CONSTITUTION OF 1850.

CONSTITUTION OF 1867.

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consent of the owner, nor in time of war, but in a manner prescribed by law.

16. Treason against the State shall consist only in levying war against it, or in adhering to its enemies, giving them aid and comfort. No person shall be convicted of treason, unless on the testimony of two witnesses to the same overt act, or on confession in open court.

17. No bill of attainder, ex-post-facto law, or law impairing the obligation of contracts, shall be passed.

[See Art. İ, Sec. 12.]

[See Art. IV, Sec. 43.] :::.

[See Art. IV, Sec. 44.]

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Sec. 5. No bill of attainder or éx post facto law, or law impairing the obligation of contracts shall be passed.

Sec. 6. The privilege of the writ of habeas corpus remains, and shall not be suspended unless in case of rebellion or invasion, the public safety may require it.

Sec. 7. The right of trial by jury shall remain, but shall be deemed to be waived in all civil cases, unless demanded by one of the parties in such manner as shall be prescribed by law. The Legislature may authorize, in all civil and criminal cases, a trial by jury of a less number than twelve men, in all courts not of record. | Sec. 8. In every criminal prosecution, the accused shall have the right to a speedy and public trial by an impartial jury, to be informed of the accusation, to be confronted with witnesses against him, to have compulsory process for obtaining witnesses in his favor, and have the assistance of counsel for his defense.

Sec. 9. Any suitor in any court in this State shall have the right to prosecute or defend his suit, either in his own proper person, or by an attorney of his choice. ;

Sec. 10. The persons, houses, papers and possessions of every person shall be secure from unreasonable searches and seizure. No warrant to search any place, or to seize any person or thing, shall issue without describing them, nor without probable cause, supported by oath or affirmation.

Sec. 11. No person, after acquittal upon the merits, shall be tried for the same offense. All persons shall, before conviction, be bailable by sufficient sureties, except for murder and treason, when the proof is evident or the presumption great.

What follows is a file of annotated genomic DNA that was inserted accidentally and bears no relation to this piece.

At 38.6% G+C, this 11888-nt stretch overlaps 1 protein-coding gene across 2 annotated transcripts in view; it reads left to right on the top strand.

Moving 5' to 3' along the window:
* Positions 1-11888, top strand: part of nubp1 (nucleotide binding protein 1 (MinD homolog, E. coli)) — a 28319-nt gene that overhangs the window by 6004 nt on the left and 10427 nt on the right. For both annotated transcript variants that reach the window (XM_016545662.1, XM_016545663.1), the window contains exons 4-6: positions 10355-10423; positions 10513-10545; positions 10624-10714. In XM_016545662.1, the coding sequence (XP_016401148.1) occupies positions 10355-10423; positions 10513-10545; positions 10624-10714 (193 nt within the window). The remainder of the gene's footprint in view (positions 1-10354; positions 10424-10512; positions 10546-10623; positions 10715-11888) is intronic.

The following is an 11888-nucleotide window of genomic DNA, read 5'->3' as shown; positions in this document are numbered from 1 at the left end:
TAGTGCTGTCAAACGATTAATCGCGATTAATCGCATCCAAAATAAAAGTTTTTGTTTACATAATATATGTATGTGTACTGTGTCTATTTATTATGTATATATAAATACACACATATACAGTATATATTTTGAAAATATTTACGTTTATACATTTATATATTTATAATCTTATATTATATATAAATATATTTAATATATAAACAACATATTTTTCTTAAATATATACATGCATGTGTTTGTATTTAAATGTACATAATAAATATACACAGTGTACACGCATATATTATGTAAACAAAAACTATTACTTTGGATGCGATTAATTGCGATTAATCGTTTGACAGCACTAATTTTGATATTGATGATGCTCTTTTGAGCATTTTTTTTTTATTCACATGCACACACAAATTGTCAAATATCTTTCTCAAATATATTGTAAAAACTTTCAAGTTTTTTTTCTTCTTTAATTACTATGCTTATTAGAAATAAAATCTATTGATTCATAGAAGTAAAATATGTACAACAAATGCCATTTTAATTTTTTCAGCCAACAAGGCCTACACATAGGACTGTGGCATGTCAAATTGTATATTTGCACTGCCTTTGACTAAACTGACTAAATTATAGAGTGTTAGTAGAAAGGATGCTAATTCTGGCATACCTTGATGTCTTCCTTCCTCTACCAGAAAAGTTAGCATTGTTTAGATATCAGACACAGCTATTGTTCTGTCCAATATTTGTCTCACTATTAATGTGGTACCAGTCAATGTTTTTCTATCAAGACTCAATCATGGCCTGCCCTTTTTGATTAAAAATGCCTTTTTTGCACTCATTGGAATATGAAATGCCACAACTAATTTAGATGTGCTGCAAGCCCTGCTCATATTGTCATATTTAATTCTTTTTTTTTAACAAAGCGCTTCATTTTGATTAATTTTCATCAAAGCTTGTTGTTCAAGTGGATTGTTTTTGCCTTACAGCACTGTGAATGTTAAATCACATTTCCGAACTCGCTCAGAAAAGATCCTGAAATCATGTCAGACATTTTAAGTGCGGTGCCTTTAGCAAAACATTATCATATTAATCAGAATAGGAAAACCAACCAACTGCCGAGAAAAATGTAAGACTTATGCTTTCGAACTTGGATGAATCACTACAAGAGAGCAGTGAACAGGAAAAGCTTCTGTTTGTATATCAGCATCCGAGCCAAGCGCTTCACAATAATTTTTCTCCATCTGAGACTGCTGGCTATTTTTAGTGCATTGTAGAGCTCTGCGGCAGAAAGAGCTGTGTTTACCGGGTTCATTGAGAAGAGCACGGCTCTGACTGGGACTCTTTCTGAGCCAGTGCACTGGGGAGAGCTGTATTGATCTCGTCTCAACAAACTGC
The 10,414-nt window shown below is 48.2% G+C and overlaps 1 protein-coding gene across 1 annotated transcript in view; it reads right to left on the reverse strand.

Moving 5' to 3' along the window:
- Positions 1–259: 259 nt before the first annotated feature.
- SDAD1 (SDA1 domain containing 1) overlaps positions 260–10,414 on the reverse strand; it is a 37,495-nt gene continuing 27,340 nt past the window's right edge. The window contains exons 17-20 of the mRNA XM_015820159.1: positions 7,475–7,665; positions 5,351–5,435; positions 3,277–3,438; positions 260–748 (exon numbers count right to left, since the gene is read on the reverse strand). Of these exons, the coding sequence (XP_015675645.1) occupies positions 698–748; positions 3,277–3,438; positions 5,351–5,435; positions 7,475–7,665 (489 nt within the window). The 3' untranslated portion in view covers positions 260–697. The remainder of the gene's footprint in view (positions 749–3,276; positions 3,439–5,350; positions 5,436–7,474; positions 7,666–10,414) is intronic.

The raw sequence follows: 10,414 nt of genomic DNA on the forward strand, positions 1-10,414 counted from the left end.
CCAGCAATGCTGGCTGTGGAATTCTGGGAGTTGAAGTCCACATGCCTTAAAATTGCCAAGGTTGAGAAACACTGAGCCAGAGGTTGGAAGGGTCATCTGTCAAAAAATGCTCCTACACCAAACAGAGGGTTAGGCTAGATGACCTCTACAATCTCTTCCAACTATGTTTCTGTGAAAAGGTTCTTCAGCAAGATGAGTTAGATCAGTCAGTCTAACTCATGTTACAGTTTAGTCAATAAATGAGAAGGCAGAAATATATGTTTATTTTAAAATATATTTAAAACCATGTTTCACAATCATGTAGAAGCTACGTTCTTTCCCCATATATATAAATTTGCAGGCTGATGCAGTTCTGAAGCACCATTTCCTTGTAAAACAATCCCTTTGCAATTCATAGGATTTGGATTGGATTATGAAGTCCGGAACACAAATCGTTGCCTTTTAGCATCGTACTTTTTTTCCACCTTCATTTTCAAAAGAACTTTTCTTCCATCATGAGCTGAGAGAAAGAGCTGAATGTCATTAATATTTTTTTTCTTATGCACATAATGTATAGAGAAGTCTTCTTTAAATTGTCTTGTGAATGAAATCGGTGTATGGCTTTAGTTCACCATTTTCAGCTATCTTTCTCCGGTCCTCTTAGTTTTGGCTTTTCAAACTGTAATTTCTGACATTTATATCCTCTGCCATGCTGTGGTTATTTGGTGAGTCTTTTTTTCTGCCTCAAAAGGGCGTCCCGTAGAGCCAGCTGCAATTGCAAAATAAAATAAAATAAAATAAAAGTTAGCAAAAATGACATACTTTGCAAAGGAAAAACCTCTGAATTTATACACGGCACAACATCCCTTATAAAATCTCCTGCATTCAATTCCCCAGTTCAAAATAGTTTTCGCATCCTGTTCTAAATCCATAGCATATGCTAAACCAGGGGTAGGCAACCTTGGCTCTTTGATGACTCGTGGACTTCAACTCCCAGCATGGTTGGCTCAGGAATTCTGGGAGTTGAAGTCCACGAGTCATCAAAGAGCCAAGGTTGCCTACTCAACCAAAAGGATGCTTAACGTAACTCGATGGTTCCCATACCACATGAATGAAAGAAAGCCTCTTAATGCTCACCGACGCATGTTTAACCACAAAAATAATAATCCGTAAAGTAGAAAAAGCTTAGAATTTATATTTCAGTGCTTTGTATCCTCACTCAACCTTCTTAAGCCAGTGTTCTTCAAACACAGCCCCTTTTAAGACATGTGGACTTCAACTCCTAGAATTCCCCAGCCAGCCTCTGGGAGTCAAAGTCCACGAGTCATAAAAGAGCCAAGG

Sec. 12. Treason against the State shall consist only in levying war against it, or adhering to its enemies, giving them aid and comfort. No person shall be convicted of treason, unless upon the testimony of two witnesses to the same overt act, or on confession in open court.

Sec. 13. Excessive bail shall not be required; excessive fines shall not be

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posed; and cruel and unjust punishment shall not be inflicted.

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shall not be inflicted, nor shall witnesses be unreasonably detained..

Sec. 14. No person shall be compelled, in any criminal case, to be a witness against himself, or be deprived of life, liberty or property, without due process of law.

Sec. 15. No person shall be imprisoned for debt arising out of or founded on contract, express or implied, except in case of fraud, or breach of trust, or of promise to marry, or of moneys collected by public officers, or in any professional employment. No person shall be imprisoned for a military fine in time of peace.

Sec. 16. Every person has a right to bear arms for the common defense.

Sec. 17. The military shall be in strict subordination to the civil power.

Sec. 18. No soldier shall in time of peace, be quartered in any house without the consent of the owner or occupant, nor in time of war, except in a manner prescribed by law..*